What is it like to run a Marathon?

Will Dupre – BMW Berlin Marathon 2023 – 2.42.12

For most runners, Berlin Marathon needs no introduction. Now in its 49th year, it’s where Eliud Kipchoge ran his men’s world record in 2022, and where this year Tigst Assefa broke the women’s world record (by over two minutes) and Amanal Petros broke his own German record to go sub-2:05 for the first time.

Partly because of its reputation for being quick (and also because it’s one of the six World Marathon Majors) thousands (this year it was nearly 48,000) descend on Berlin each autumn to try to break records of their own, this year with me amongst them.

Berlin as a city couldn’t really be accused of being pretty, but it has real charm and clearly takes pride in hosting one of the world’s biggest marathons. In the days and weeks leading up to the event I received numerous emails (in both German and English) ratcheting-up the excitement and telling me about all the offers and events associated with the big day.

The first of these was the expo, which is held at the old Tempelhof airport not far from the city centre that closed back in 2008. Tempelhof is now a huge park and a pretty amazing space, and that’s before you think about its military history. The expo is well-managed, but didn’t yield many freebies! There was certainly the opportunity to spend a lot of money, but I listened to the age-old advice and decided not to try anything new (also I could spend the money I “saved” on beers after the race…).

As an avid parkrunner, I was keen to try to get a German parkrun in whilst there, but understandably the one event in the city centre closes on marathon weekend, and the one just outside the city decided to close too… The next nearest would’ve meant a very early train (not ideal marathon prep) but that turned out to be a blessing in disguise, as the Berlin Marathon Breakfast Run on the Saturday morning was a truly excellent experience instead.

It’s a completely free event, starting at the Charlottenburg Palace and wending its way around 6km through closed streets to the Berlin Olympic Stadium in which Jesse Owens won his famous four gold medals at the 1936 Summer Games. Not only is the run down and into the stadium itself pretty awe-inspiring, but they also put on a breakfast of pretzels, croissants and juice for everyone.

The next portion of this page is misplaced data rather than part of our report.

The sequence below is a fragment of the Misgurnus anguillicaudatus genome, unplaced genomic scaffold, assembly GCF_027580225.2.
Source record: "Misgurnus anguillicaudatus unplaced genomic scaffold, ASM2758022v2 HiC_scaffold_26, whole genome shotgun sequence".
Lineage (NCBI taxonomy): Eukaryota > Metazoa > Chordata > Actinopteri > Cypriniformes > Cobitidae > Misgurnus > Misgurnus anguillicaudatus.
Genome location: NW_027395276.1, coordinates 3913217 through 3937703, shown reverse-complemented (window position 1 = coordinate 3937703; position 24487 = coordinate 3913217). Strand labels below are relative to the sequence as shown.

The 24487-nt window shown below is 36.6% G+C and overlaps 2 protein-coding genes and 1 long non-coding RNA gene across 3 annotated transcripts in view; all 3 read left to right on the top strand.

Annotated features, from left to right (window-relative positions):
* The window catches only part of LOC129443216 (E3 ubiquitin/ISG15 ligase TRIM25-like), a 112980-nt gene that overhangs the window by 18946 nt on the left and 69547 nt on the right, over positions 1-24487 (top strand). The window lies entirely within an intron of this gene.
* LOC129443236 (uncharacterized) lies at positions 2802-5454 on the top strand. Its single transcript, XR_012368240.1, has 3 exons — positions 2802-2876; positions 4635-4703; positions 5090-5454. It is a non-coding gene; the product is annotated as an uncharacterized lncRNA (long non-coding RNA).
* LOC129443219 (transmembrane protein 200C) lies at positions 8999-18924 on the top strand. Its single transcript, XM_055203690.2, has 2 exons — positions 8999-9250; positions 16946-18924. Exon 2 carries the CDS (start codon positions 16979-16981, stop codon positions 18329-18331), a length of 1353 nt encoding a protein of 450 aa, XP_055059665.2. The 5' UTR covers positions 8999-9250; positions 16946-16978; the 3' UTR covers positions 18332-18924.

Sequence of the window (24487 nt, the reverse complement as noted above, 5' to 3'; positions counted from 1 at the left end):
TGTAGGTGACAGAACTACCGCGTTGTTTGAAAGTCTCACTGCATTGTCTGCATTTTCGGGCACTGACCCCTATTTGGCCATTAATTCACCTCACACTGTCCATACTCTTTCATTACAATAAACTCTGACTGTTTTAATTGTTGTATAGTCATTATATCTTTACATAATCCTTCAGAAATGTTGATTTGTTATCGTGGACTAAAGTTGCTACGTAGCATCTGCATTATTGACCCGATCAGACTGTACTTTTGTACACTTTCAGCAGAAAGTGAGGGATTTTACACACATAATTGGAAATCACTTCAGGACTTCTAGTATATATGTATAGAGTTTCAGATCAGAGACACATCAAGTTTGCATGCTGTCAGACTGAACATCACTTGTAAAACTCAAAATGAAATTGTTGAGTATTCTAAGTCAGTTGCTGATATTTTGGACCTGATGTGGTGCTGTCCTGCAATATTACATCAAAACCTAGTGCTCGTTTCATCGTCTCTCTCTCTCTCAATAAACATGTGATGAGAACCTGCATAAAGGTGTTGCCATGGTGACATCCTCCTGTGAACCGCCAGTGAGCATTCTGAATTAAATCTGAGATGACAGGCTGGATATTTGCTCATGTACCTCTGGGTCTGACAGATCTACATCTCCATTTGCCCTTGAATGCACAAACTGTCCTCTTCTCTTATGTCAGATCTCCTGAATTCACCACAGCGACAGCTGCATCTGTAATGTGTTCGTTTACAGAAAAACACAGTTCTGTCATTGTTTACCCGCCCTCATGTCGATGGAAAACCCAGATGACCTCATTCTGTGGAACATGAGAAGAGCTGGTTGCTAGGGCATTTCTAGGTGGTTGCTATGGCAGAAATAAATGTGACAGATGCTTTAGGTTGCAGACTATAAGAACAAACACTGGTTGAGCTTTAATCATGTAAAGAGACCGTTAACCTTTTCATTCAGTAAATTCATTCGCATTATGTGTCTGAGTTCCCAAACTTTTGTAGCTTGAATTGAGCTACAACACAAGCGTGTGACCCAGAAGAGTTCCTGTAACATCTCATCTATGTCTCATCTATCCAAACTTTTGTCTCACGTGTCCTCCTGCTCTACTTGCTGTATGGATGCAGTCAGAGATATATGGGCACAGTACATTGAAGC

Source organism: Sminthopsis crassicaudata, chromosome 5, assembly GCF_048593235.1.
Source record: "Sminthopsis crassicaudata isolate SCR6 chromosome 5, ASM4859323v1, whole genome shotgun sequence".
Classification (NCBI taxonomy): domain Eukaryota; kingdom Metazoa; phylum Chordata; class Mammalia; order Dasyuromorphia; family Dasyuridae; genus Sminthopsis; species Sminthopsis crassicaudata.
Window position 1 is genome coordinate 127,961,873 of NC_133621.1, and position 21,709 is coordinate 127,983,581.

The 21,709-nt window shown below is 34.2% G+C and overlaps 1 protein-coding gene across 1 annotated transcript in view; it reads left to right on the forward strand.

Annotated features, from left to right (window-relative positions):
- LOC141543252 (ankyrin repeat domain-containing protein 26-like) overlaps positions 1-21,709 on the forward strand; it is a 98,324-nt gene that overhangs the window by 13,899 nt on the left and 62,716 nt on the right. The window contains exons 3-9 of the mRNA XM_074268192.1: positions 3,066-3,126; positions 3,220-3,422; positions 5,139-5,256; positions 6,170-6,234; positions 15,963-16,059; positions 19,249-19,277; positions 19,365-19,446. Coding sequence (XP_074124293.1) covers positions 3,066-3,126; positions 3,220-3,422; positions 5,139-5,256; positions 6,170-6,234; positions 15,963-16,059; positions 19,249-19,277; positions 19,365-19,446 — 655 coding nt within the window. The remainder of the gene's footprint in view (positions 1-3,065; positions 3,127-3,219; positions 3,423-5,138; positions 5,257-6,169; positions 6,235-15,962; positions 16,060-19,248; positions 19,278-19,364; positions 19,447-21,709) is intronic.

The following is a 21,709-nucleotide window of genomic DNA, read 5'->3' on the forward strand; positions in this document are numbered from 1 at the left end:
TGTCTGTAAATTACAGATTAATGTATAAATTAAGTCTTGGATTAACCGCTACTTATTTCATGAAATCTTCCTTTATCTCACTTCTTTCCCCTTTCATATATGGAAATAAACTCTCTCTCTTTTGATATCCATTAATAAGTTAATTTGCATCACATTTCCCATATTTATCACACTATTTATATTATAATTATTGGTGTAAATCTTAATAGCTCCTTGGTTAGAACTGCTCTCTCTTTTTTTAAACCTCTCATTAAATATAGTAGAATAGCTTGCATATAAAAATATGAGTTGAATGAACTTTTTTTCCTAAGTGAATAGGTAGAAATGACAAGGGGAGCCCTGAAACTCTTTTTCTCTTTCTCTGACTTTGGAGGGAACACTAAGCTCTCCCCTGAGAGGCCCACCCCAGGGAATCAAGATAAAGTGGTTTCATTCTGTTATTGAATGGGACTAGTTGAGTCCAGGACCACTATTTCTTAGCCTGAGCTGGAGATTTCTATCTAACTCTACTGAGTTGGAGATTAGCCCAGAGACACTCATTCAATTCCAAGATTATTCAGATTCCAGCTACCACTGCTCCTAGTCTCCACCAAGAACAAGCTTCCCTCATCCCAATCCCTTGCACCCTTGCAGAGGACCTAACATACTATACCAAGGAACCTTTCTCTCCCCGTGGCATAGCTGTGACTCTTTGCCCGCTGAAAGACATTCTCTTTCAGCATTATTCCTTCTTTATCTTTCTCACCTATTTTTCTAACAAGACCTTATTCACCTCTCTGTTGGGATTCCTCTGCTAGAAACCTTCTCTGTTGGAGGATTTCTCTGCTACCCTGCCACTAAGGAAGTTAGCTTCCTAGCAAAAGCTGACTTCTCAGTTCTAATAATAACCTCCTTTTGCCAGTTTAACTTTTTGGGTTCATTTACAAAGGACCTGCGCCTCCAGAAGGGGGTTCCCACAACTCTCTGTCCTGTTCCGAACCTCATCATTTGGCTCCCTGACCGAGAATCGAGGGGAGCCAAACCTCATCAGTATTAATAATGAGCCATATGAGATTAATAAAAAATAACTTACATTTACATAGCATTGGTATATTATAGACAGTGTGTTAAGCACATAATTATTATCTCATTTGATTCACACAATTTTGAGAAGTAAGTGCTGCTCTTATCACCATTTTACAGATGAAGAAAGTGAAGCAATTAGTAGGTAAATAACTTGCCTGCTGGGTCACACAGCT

The day itself was busy. I was lucky enough to be in one of the quieter pens, but it still felt very different to the smaller marathons I’ve done, and it definitely ramped-up the nerves; I was very glad to have brought an electrolyte drink with me that I could sip on. After what felt like quite a wait, we were off, but even before we’d left Tiergarten, we were ushered around paint that climate protesters had thrown onto the course.

After that it was very much marathon business as usual, with everyone doing their best to keep their heart rates low, keep out of trouble at the water stations, and stick as close to the blue line as possible. Marathons are a very personal experience, and I always say that they’re 49% physical and 51% mental. For most of the race I felt pretty good both mentally and physically, which was definitely helped by the numerous bands and musician lining the route, including a guy belting out ‘Killing In The Name Of’, but I had a wobble around 35km where I thought I had cramps coming-on and wasn’t sure I’d make it, then – having got past that – started to get genuine pain in my left ankle with just over 3km to go. I really didn’t want to stop or walk, so I made the only decision I felt I could in the circumstances which was to pull right back and manage the pain to the finish.

With less than 2km to go, a friendly fellow runner cruised past me and indicated that it was all downhill to the finish, so I gritted my teeth once again, hoping the adrenaline of that epic finish under the Brandenburg Gate would allow me to pick the pace up again. Alas, it wasn’t to be, but it still felt great to be running down the super-wide finish with crowds lining either side and cheering home runners from something like 156 countries!

The medal is nice and heavy with a German national flag ribbon, although oddly this year’s had double Olympic Marathon champion Peres Jepchirchir on one side, which I found a bit confusing as I’m pretty sure her best finish in the event is 3rd! I was impressed by the easy availability of Erdinger Alkolfrei though, so I wolfed-down three bottles of that to help get my electrolytes back-up.

Overall it was a great experience to run Berlin Marathon and something I’d definitely recommend to others if they get the chance. Berlin is a pretty easy journey from Jersey and accommodation was surprisingly easy to find and not perilously expensive. And the supermarkets over there all have bakeries in them and are insanely good value, so carb-loading in the days leading-up was an absolute joy. If anyone has any questions on any aspects of the event then please let me know!